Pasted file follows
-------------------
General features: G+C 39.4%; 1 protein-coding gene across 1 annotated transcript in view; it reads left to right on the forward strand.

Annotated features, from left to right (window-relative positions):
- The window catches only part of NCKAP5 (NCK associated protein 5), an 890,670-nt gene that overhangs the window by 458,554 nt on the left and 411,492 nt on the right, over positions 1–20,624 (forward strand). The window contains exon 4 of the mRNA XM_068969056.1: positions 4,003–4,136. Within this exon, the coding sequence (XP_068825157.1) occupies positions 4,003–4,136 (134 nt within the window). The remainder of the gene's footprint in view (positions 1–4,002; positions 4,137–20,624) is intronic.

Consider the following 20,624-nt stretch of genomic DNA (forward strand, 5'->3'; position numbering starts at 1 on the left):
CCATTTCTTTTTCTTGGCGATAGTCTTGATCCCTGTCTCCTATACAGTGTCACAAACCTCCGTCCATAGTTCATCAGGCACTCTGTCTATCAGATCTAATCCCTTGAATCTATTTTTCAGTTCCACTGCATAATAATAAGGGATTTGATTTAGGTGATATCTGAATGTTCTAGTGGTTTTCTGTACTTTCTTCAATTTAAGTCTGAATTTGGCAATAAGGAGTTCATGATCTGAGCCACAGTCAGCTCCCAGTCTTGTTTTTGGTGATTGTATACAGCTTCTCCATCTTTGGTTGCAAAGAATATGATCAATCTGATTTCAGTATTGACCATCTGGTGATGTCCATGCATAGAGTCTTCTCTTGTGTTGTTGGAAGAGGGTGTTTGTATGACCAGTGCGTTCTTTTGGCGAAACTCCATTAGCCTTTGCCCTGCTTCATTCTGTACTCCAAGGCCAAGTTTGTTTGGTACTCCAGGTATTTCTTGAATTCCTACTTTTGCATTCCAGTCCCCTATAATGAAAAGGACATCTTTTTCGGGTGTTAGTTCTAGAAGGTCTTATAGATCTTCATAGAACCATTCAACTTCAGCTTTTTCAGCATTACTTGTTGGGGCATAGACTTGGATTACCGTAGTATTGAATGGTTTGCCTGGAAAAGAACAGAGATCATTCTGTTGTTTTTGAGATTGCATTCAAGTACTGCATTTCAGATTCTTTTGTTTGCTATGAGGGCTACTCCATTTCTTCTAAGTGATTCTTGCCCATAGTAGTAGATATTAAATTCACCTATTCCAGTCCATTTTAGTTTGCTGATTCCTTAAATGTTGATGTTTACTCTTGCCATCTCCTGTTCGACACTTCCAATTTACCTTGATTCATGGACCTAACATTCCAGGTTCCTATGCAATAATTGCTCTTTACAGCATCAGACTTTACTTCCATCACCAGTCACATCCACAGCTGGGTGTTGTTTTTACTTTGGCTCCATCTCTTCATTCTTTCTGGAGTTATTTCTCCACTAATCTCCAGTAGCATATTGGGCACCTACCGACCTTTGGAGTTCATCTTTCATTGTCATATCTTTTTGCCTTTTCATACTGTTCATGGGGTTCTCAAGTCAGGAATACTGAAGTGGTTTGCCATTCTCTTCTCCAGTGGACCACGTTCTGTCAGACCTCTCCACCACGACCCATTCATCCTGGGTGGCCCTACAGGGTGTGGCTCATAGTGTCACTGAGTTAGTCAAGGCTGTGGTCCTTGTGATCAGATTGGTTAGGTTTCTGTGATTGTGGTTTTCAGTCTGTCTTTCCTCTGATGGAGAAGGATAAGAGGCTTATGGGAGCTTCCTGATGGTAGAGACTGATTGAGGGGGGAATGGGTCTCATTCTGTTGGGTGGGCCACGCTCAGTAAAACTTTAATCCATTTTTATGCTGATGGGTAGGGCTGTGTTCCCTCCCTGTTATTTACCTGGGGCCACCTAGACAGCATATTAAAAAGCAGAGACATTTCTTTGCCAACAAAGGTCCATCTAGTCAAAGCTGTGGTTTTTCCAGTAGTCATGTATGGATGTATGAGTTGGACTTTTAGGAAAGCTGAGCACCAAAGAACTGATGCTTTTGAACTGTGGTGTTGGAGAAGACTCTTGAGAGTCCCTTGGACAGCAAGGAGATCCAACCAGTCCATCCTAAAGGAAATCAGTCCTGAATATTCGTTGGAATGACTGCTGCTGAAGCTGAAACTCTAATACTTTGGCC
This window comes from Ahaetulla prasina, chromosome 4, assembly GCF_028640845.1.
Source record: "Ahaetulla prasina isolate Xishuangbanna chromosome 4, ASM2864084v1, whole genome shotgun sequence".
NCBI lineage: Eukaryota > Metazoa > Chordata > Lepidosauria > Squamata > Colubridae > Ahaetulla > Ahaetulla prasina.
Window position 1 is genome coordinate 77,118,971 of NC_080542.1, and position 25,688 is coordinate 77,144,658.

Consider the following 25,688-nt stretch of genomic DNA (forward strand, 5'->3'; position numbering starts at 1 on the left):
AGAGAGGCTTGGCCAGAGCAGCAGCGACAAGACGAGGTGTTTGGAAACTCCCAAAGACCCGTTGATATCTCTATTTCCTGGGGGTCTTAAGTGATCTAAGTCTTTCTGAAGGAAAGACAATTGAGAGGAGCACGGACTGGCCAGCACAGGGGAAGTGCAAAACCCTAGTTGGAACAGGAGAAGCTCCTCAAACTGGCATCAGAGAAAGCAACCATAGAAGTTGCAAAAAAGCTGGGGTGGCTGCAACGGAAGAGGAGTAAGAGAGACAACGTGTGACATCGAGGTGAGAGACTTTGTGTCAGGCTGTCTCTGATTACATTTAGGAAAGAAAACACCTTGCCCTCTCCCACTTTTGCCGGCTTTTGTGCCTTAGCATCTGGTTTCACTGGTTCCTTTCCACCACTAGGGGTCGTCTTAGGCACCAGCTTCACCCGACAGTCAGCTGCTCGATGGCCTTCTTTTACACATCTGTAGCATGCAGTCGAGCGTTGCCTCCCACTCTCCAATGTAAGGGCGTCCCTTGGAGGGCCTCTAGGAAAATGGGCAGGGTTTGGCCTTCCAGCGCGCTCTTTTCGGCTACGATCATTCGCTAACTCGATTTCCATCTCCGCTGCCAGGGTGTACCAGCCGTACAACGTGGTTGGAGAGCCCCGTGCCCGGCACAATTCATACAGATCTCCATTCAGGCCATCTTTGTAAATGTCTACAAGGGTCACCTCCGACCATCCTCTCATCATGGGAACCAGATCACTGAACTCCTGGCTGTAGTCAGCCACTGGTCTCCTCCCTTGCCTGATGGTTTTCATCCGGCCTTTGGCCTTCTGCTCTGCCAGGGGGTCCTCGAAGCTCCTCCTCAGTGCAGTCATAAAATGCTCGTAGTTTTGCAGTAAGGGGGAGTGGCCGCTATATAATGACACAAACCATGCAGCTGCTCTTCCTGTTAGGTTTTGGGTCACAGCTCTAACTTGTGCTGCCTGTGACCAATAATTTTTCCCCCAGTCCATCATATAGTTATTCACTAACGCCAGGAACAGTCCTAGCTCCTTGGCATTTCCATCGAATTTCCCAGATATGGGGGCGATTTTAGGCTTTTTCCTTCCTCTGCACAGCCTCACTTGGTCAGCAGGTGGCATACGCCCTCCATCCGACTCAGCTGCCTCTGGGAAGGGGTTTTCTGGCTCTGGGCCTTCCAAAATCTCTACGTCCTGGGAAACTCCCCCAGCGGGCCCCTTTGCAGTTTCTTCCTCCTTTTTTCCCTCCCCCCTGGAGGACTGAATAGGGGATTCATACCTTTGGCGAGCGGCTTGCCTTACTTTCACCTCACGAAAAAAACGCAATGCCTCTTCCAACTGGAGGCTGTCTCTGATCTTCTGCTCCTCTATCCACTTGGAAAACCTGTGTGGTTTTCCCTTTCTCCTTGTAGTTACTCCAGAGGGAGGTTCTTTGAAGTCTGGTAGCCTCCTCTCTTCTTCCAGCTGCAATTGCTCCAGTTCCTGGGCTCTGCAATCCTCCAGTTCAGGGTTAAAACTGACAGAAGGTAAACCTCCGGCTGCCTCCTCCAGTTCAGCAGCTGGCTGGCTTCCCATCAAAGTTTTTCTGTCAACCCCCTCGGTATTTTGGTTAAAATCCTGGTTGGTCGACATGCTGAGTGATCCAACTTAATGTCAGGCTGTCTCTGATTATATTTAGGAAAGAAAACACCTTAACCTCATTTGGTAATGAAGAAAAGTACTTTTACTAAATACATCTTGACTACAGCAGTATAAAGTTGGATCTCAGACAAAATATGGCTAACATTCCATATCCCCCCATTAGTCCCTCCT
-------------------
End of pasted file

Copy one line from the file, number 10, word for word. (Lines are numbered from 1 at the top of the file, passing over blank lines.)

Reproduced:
Consider the following 25,688-nt stretch of genomic DNA (forward strand, 5'->3'; position numbering starts at 1 on the left):